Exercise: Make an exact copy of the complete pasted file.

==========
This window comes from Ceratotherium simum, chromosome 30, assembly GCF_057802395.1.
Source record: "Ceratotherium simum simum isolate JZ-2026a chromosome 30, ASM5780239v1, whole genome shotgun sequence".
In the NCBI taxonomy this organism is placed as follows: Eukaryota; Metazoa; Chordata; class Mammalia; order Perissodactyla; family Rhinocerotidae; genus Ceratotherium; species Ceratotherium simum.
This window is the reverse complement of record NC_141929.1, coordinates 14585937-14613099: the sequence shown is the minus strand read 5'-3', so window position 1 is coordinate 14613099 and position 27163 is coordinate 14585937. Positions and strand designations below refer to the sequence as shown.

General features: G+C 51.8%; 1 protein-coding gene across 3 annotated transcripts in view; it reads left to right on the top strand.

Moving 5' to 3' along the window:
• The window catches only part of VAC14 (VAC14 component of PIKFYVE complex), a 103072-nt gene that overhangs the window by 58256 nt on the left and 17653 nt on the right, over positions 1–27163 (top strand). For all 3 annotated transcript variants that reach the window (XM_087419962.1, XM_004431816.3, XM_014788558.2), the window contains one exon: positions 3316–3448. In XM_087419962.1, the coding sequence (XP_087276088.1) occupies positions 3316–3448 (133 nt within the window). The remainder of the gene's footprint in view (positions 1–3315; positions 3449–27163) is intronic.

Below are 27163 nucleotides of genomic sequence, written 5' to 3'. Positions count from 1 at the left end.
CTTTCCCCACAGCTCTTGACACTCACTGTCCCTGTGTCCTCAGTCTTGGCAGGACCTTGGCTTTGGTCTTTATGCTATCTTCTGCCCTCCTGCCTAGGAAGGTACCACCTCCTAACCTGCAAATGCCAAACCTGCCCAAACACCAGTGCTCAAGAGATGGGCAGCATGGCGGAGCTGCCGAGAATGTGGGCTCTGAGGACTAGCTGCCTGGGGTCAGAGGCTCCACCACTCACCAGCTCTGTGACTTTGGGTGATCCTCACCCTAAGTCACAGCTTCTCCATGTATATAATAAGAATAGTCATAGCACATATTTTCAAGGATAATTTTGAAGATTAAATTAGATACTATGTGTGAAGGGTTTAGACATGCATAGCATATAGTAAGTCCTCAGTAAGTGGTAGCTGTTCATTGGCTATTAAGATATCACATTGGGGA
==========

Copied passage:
This window comes from Ceratotherium simum, chromosome 30, assembly GCF_057802395.1.
Source record: "Ceratotherium simum simum isolate JZ-2026a chromosome 30, ASM5780239v1, whole genome shotgun sequence".
In the NCBI taxonomy this organism is placed as follows: Eukaryota; Metazoa; Chordata; class Mammalia; order Perissodactyla; family Rhinocerotidae; genus Ceratotherium; species Ceratotherium simum.
This window is the reverse complement of record NC_141929.1, coordinates 14585937-14613099: the sequence shown is the minus strand read 5'-3', so window position 1 is coordinate 14613099 and position 27163 is coordinate 14585937. Positions and strand designations below refer to the sequence as shown.

General features: G+C 51.8%; 1 protein-coding gene across 3 annotated transcripts in view; it reads left to right on the top strand.

Moving 5' to 3' along the window:
• The window catches only part of VAC14 (VAC14 component of PIKFYVE complex), a 103072-nt gene that overhangs the window by 58256 nt on the left and 17653 nt on the right, over positions 1–27163 (top strand). For all 3 annotated transcript variants that reach the window (XM_087419962.1, XM_004431816.3, XM_014788558.2), the window contains one exon: positions 3316–3448. In XM_087419962.1, the coding sequence (XP_087276088.1) occupies positions 3316–3448 (133 nt within the window). The remainder of the gene's footprint in view (positions 1–3315; positions 3449–27163) is intronic.

Below are 27163 nucleotides of genomic sequence, written 5' to 3'. Positions count from 1 at the left end.
CTTTCCCCACAGCTCTTGACACTCACTGTCCCTGTGTCCTCAGTCTTGGCAGGACCTTGGCTTTGGTCTTTATGCTATCTTCTGCCCTCCTGCCTAGGAAGGTACCACCTCCTAACCTGCAAATGCCAAACCTGCCCAAACACCAGTGCTCAAGAGATGGGCAGCATGGCGGAGCTGCCGAGAATGTGGGCTCTGAGGACTAGCTGCCTGGGGTCAGAGGCTCCACCACTCACCAGCTCTGTGACTTTGGGTGATCCTCACCCTAAGTCACAGCTTCTCCATGTATATAATAAGAATAGTCATAGCACATATTTTCAAGGATAATTTTGAAGATTAAATTAGATACTATGTGTGAAGGGTTTAGACATGCATAGCATATAGTAAGTCCTCAGTAAGTGGTAGCTGTTCATTGGCTATTAAGATATCACATTGGGGA